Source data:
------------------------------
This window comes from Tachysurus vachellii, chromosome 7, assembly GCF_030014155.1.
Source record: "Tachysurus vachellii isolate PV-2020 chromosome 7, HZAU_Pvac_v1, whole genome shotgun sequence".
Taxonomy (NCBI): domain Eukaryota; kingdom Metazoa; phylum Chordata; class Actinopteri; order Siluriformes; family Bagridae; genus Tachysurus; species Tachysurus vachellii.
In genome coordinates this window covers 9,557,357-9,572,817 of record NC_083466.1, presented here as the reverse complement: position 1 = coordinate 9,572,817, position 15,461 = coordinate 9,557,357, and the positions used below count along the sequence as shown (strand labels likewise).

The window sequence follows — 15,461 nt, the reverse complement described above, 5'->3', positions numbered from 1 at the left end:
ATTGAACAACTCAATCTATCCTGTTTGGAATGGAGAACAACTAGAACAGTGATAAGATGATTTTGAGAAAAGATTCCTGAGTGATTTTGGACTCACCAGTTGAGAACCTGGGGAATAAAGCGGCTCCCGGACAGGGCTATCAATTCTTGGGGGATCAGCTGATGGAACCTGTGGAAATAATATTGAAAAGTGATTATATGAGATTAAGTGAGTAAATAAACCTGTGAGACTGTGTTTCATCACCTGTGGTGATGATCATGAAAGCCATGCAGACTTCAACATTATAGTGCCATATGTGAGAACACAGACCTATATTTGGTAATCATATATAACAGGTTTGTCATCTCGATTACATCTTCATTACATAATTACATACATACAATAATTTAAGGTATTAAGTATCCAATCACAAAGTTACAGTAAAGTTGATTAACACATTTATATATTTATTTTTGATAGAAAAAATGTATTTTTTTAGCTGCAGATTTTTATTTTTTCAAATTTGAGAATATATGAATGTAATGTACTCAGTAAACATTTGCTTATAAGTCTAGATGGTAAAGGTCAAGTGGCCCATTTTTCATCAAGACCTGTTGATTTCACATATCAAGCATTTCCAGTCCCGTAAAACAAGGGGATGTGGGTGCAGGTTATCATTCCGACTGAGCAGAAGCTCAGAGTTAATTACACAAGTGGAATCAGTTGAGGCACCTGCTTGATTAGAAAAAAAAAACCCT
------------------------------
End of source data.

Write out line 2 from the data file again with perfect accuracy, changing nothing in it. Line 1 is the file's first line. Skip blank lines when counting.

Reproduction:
Source record: "Tachysurus vachellii isolate PV-2020 chromosome 7, HZAU_Pvac_v1, whole genome shotgun sequence".